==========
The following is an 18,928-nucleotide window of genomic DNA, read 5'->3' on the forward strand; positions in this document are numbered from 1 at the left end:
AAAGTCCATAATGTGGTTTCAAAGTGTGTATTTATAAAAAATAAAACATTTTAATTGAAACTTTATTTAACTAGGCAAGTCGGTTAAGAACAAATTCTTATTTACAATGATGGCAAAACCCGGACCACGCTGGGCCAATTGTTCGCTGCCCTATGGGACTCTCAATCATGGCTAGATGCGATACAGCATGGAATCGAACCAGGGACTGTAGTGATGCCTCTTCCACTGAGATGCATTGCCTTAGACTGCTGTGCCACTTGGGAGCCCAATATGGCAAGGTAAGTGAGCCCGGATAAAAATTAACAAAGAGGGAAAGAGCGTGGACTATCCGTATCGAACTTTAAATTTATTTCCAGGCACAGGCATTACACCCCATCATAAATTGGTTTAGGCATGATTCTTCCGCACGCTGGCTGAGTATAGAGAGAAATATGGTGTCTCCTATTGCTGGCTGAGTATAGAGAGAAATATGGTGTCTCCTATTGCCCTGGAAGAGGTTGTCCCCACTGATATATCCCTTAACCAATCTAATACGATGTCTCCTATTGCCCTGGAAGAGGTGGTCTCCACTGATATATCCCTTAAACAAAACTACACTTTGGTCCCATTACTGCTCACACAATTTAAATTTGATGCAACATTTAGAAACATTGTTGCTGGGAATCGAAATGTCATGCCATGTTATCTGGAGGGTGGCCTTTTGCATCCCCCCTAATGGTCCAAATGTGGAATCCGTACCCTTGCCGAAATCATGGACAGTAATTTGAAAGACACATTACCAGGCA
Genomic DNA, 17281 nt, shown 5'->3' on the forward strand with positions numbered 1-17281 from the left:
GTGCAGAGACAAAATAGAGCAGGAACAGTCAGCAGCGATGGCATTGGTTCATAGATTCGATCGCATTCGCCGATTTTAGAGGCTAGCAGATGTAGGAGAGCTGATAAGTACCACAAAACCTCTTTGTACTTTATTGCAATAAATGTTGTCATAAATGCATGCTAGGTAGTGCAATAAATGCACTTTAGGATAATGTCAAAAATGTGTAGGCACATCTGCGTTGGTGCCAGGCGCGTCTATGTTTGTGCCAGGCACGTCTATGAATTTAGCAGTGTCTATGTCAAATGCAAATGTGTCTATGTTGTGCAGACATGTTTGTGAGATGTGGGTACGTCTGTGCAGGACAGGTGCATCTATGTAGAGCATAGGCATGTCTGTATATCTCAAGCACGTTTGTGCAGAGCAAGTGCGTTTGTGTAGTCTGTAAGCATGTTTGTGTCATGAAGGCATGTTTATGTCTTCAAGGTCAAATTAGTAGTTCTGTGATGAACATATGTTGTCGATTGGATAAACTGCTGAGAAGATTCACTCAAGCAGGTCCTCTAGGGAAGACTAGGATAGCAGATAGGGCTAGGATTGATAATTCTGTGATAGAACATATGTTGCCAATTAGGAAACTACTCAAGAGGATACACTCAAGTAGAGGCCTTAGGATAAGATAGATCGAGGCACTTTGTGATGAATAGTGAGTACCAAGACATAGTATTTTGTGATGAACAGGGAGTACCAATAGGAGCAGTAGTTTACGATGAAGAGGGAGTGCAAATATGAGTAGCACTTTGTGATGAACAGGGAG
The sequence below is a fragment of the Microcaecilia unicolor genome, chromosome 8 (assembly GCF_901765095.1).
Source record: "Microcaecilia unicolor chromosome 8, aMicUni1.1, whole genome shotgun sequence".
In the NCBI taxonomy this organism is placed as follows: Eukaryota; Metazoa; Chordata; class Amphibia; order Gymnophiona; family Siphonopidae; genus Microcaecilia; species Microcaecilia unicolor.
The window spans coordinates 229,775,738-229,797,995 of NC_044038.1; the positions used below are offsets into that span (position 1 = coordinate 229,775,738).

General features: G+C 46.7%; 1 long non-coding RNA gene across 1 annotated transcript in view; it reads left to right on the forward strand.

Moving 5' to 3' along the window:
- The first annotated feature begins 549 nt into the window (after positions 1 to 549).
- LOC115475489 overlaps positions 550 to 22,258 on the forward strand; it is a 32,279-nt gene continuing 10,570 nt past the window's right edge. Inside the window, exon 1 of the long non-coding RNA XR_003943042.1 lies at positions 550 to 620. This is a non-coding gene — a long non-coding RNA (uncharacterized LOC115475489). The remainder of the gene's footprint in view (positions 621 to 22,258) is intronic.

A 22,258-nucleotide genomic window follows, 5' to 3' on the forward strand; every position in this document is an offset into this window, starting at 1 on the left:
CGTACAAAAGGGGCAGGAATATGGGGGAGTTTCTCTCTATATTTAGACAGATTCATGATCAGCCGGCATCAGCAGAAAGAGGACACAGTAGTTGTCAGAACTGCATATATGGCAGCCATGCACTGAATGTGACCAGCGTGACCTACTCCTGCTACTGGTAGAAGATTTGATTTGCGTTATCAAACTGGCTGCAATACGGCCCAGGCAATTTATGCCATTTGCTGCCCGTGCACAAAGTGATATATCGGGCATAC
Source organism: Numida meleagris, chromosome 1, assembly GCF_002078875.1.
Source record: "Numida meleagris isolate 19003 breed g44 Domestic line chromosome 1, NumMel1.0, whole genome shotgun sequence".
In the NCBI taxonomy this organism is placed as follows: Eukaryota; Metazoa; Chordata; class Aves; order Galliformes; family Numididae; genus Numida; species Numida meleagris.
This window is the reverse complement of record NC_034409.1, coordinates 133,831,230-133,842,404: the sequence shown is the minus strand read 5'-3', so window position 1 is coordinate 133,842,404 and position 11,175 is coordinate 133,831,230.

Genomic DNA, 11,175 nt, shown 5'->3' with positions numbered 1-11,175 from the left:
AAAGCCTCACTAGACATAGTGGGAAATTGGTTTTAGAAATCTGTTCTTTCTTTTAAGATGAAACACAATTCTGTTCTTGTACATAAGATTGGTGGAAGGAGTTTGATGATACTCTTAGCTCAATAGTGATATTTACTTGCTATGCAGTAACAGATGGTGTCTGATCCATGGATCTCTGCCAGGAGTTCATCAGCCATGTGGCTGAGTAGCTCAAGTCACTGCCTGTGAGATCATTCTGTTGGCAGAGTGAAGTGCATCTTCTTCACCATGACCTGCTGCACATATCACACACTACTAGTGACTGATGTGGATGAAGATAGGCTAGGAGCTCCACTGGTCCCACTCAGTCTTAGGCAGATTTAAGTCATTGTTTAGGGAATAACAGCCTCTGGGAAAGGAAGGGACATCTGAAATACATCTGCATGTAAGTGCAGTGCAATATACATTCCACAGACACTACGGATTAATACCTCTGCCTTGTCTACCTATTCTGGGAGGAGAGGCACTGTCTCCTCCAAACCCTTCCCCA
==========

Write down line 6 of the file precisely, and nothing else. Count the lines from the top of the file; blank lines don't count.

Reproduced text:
Source record: "Microcaecilia unicolor chromosome 8, aMicUni1.1, whole genome shotgun sequence".